Mount Rainier National Park is legendary for its 93-mile floral wreath, which encircles the Mountain in the sub-alpine zone between 5000 and 7000 feet in elevation. Paradise meadow receives the most attention from flower lovers, but flower connoisseurs seeking respite from the crowds, and who enjoy a chance to see mountain goats, venture instead to Van Trump Park. Hikers pass 320-foot Comet Falls on the 2.2-mile route that ascends 2200 feet to this flower-filled meadow named for one of the first two summiteers of Mount Rainier, Philemon B. Van Trump. This floral display rivals the variety and profusion of Paradise with the notable addition of beargrass. A few beargrass plants bloom every summer, but once or twice a decade many plants’ rhizomes are able to store extra energy and form buds for great masses of beargrass to bloom in synchrony in the succeeding summer season. Then it seems that every beargrass plant in the Northwest blooms along with these near Mildred Point. As the blooms fade, the dying clumps transfer nutrients to a new generation whose rhizomes will accumulate energy for years in preparation for the next profuse bloom.

Edith Creek Basin

Summer in Edith Creek Basin, a short stroll on the Skyline Trail above Paradise Inn, is brief but brilliant. Golden glacier lilies push up through melting snowbanks in June to carpet the subalpine meadow. A week later, avalanche lilies transform the meadow into a blanket of white. In late July, the kaleidoscope of floral colors changes again as subalpine lupine splashes a fragrant purple wave, accented by white American bistort and Sitka valerian along with magenta paintbrush and the fuzzy seed heads of western anemone. The dazzling display lasts only a few short weeks as the plants rush through three complete seasons of spring growth, summer flowering, and autumn seed set before winter storms return. Hoary marmots cavort among the flowers and greet hikers who come to enjoy the floral profusion and the spectacle of 14,411- foot Mount Rainier. We will ensure future flower lovers the same scenes and fragrances that inspired naturalist John Muir only if we treat the floral landscape with respect, leave the plants intact, and help prevent trampling damage by staying on trails.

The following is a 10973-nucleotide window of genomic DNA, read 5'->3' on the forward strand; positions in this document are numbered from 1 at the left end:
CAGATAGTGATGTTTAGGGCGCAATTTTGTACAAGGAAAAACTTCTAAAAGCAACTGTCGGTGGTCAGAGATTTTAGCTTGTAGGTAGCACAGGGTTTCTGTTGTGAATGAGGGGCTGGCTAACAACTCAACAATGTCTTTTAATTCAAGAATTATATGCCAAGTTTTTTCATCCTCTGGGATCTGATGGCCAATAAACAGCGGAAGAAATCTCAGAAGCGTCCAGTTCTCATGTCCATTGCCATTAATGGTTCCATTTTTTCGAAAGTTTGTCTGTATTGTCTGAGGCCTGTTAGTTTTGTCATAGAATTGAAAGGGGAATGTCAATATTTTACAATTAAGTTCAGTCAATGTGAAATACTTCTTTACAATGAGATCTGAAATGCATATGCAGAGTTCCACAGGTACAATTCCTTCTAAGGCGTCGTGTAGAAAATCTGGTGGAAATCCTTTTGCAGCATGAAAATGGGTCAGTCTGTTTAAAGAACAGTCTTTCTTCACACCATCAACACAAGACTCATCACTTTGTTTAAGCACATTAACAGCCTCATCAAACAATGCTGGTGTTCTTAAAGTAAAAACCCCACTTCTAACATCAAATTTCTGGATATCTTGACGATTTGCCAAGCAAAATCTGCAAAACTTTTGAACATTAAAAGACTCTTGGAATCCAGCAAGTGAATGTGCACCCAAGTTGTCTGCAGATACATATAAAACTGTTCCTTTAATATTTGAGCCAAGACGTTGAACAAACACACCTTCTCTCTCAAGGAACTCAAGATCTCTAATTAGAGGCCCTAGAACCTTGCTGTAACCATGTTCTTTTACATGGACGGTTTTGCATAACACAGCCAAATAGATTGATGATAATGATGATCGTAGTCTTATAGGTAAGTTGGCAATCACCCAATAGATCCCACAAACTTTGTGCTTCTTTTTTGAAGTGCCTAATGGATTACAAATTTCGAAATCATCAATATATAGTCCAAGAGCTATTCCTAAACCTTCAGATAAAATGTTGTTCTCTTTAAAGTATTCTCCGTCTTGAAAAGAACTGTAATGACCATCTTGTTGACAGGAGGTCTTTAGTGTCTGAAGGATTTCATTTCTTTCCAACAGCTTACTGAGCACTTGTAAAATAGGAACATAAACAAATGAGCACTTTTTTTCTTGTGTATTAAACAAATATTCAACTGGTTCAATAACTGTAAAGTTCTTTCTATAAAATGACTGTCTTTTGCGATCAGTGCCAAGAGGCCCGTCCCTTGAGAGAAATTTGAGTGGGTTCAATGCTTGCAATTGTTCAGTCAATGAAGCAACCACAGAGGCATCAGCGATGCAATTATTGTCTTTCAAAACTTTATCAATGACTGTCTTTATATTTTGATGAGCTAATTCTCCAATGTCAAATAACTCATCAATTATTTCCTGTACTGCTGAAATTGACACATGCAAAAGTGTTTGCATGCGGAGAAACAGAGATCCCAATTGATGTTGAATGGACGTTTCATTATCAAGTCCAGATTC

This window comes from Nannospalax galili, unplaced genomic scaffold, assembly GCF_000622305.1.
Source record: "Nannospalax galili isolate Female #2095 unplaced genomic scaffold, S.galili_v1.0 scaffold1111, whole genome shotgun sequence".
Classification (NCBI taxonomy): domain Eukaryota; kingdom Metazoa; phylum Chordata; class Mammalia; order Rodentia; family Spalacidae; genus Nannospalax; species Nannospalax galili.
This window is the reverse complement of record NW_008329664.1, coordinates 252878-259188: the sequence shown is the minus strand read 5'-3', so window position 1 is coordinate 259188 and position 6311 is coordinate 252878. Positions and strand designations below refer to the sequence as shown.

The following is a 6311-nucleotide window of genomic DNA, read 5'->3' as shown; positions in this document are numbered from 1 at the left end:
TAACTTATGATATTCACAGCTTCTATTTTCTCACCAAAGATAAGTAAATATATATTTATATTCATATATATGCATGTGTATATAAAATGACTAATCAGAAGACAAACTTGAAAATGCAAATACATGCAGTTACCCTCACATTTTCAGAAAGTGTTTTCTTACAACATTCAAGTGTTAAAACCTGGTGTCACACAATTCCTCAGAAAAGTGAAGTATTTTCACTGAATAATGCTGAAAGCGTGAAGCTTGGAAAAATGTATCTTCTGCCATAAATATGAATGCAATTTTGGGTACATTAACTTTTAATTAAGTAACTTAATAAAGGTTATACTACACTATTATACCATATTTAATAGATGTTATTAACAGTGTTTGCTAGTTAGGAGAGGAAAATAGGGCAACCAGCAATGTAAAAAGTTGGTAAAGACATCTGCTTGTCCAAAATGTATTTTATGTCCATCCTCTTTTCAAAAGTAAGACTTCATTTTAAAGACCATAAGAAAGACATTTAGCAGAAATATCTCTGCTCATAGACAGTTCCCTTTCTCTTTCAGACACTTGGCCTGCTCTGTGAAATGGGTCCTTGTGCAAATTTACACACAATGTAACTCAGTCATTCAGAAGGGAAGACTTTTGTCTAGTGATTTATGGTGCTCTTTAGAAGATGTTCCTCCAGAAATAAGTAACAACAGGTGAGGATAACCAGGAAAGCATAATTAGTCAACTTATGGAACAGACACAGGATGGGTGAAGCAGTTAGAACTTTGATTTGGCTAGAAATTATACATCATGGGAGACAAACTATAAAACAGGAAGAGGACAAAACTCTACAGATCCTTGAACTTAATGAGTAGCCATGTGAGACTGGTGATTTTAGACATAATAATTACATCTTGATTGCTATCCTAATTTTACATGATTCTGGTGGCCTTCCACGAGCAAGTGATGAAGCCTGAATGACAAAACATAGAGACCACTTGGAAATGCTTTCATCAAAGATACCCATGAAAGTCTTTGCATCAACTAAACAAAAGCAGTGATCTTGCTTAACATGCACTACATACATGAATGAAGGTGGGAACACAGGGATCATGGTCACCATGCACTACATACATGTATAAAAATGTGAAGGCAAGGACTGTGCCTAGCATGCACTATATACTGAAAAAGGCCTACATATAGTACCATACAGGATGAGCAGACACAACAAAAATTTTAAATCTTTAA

Burroughs Mountain Winthrop Glacier

In this alpine landscape, hikers enjoy a mountaintop view, shared only by mountain goats and pikas. The huge bulk of Mount Rainier seems close enough to touch but its 14,411-foot summit towers nearly 7000 feet above the jagged top of Third Burroughs Mountain. Winthrop Glacier, the second-largest glacier on Mount Rainier, carves deeply between Steamboat Prow and Curtis Ridge. Crevasses form in the ice as the glacier flows over bumps or curves in its bed. The glacier’s rocky rebriscovered snout lies a half-mile straight down. The trail from Sunrise to Burroughs Mountain provides perhaps the finest example of the treeless arcticalpine environment in the Cascade Range. It is not a rock-covered desert, but instead a place where tenacious plants grow as cushions or mats and tiny plants hug the ground, sheltered between windblocking rocks of the fellfields. In this land of floral wonders, alpine lupine dazzles with masses of blue/ purple blossoms joined by pink moss campion and spreading phlox. Treading softly in the tundra, we show respect for the plants’ tenacity by not moving rocks. Plants in this volcanic and winterhammered landscape belong to the marmots.